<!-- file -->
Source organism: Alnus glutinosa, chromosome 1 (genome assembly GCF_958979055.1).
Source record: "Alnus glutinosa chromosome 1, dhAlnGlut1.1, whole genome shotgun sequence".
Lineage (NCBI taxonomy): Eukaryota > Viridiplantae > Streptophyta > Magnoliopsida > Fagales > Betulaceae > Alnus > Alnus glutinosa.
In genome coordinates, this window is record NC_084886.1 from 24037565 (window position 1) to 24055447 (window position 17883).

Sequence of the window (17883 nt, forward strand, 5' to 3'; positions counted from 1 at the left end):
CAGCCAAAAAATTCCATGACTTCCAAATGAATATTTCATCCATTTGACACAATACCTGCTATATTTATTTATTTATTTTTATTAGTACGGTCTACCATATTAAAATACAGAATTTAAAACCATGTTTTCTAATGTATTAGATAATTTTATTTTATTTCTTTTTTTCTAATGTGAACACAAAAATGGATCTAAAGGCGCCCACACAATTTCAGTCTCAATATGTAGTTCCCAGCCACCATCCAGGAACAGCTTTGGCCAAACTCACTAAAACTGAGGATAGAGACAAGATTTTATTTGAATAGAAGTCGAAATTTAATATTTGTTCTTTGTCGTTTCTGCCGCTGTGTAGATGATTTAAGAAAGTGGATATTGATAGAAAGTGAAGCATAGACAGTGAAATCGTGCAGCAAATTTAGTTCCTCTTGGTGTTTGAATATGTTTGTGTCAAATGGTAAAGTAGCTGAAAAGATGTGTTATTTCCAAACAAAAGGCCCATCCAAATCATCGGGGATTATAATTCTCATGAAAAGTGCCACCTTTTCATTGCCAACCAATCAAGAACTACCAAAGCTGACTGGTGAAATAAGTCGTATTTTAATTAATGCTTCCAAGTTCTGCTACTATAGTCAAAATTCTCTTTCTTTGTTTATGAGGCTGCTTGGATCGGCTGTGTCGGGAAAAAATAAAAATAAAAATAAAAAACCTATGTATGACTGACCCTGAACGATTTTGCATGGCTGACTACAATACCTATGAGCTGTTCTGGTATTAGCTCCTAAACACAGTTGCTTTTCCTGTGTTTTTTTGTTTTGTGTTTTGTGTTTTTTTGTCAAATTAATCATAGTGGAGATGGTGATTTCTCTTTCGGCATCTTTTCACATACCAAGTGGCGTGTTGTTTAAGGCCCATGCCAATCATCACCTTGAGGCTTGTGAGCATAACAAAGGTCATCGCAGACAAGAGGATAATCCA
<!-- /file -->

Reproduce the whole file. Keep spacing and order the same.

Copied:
Source organism: Alnus glutinosa, chromosome 1 (genome assembly GCF_958979055.1).
Source record: "Alnus glutinosa chromosome 1, dhAlnGlut1.1, whole genome shotgun sequence".
Lineage (NCBI taxonomy): Eukaryota > Viridiplantae > Streptophyta > Magnoliopsida > Fagales > Betulaceae > Alnus > Alnus glutinosa.
In genome coordinates, this window is record NC_084886.1 from 24037565 (window position 1) to 24055447 (window position 17883).

Sequence of the window (17883 nt, forward strand, 5' to 3'; positions counted from 1 at the left end):
CAGCCAAAAAATTCCATGACTTCCAAATGAATATTTCATCCATTTGACACAATACCTGCTATATTTATTTATTTATTTTTATTAGTACGGTCTACCATATTAAAATACAGAATTTAAAACCATGTTTTCTAATGTATTAGATAATTTTATTTTATTTCTTTTTTTCTAATGTGAACACAAAAATGGATCTAAAGGCGCCCACACAATTTCAGTCTCAATATGTAGTTCCCAGCCACCATCCAGGAACAGCTTTGGCCAAACTCACTAAAACTGAGGATAGAGACAAGATTTTATTTGAATAGAAGTCGAAATTTAATATTTGTTCTTTGTCGTTTCTGCCGCTGTGTAGATGATTTAAGAAAGTGGATATTGATAGAAAGTGAAGCATAGACAGTGAAATCGTGCAGCAAATTTAGTTCCTCTTGGTGTTTGAATATGTTTGTGTCAAATGGTAAAGTAGCTGAAAAGATGTGTTATTTCCAAACAAAAGGCCCATCCAAATCATCGGGGATTATAATTCTCATGAAAAGTGCCACCTTTTCATTGCCAACCAATCAAGAACTACCAAAGCTGACTGGTGAAATAAGTCGTATTTTAATTAATGCTTCCAAGTTCTGCTACTATAGTCAAAATTCTCTTTCTTTGTTTATGAGGCTGCTTGGATCGGCTGTGTCGGGAAAAAATAAAAATAAAAATAAAAAACCTATGTATGACTGACCCTGAACGATTTTGCATGGCTGACTACAATACCTATGAGCTGTTCTGGTATTAGCTCCTAAACACAGTTGCTTTTCCTGTGTTTTTTTGTTTTGTGTTTTGTGTTTTTTTGTCAAATTAATCATAGTGGAGATGGTGATTTCTCTTTCGGCATCTTTTCACATACCAAGTGGCGTGTTGTTTAAGGCCCATGCCAATCATCACCTTGAGGCTTGTGAGCATAACAAAGGTCATCGCAGACAAGAGGATAATCCA